52 nations started out on the road to qualification in November 2011. The lowest ranked 24 countries were drawn to play on a home and away basis with the winning 12 joining the higher ranked 28 in 10 groups of 4 teams. The winners of those 10 groups were drawn on a home and away basis with the five winners taking the planes to Brazil. The draw for the initial two-legged play-off was seeded based on FIFA rankings. The draw for the groups was also seeded and the draw for the final play-offs were also seeded based on FIFA rankings. FIFA rankings are very important and tend to favour the more successful nations heavily.
If a sports body is to use seeding then how it implements it has (by definition) a critical impact on the likely outcome of the games and tournament. So what system balances the needs of the sports body for big games and the need to ensure tournaments are decided on merit. I'd argue that the seedings should be based on the most up-to-date information about teams or participants and this would mean, where possible, seeding based on performance within the tournament.
However, it has to be remembered that FIFA rankings are based on performances over 4 years. So a team like Ethiopia that emerges to challenge the big guns of African football will find it harder to break through due to the use of seeding based on performances several years ago (which are heavily weighted in favour of those teams that qualified for the last World Cup finals). Based on the results from last weekend's play-offs, it is likely that Africa will have the same five representatives in Brazil 2014 as they had in Germany in 2010 (Cameron, Nigeria, Cote D'Ivoire, Algeria and Ghana).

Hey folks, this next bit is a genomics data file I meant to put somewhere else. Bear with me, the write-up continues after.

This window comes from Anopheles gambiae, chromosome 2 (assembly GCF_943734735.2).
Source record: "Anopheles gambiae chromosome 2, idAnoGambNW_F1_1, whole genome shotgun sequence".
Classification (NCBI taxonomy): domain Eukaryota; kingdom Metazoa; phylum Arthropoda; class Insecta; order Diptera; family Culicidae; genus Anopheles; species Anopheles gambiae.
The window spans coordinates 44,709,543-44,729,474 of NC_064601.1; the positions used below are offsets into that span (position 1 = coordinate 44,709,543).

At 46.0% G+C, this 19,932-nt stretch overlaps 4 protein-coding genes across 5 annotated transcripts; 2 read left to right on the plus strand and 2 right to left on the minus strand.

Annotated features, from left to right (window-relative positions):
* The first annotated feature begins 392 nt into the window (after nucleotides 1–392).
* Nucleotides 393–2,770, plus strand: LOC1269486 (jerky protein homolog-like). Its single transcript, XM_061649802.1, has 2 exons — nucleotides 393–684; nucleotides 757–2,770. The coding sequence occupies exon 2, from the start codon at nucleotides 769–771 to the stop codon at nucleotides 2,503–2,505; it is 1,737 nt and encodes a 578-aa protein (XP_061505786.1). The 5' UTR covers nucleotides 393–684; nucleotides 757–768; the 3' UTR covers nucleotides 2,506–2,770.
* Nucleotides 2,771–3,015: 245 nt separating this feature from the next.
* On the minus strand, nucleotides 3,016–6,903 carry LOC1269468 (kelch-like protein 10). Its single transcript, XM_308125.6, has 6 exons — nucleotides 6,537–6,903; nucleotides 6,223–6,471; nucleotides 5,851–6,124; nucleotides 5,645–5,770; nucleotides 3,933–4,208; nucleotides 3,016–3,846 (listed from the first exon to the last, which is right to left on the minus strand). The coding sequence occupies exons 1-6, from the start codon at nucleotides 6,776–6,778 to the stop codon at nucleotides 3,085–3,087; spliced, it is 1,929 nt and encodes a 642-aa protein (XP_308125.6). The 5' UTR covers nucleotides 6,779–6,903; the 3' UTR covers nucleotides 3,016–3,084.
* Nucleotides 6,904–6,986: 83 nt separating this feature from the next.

At the start of a tournament, for example a World Cup qualifying campaign, it is reasonable for the organisers to use performance in previous tournaments to seed players or teams. This is used in tennis, football, rugby and many other sports. However, once a tournament is under way the organisers have more up-to-date information on which to base seeding in later rounds. Perhaps football could learn from other sports. For example in the Heineken Cup the quarter final draw is not based on historical rankings (which are used to allocate teams in the group stages) but rather the teams' performances in the group stages determine the seeding of the quarter final draw. The team with the best points total in the groups is drawn against the qualifying team with the worst performance. And 2nd, 3rd and 4th are drawn against 7th, 6th and 5th respectively. This creates an incentive for every game because even teams that have won their group will want to continue winning to ensure they get as good a draw (and a home quarter final) in the next round.
Other examples include athletics and swimming where lane allocation (an important influence on the race outcome) is based on finishing times in the heats, rather than whether a particular sprinter or swimmer is the gold medallist from the last Olympics. These have the added benefit of ensuring every heat is a meaningful race in itself.
If the African Football Federation (CAF) had used the same system as the Heineken Cup for example the play-off draw would have pitted Ethiopia (7th best finishers - though they would have been 2nd best without the points deduction) against Cote D'Ivoire. Interestingly, Nigeria would have been ranked 9th and would have faced Ghana (who demolished Egypt 6-1 this week) while African Nations Cup runners up Burkina Faso would have been the worst placed team and played Egypt. It would also have meant that top ranked teams in the group would not just be targeting a top place within their group but also fighting for every point and extra goal difference right down to the final match to ensure a better draw in the final round.
Ethiopia were unlucky to lose to a last minute penalty in Addis Ababa last weekend and so next month will have a tough task in the return leg in Calabar. But it seems for the developing football nations in Africa this is par for the course,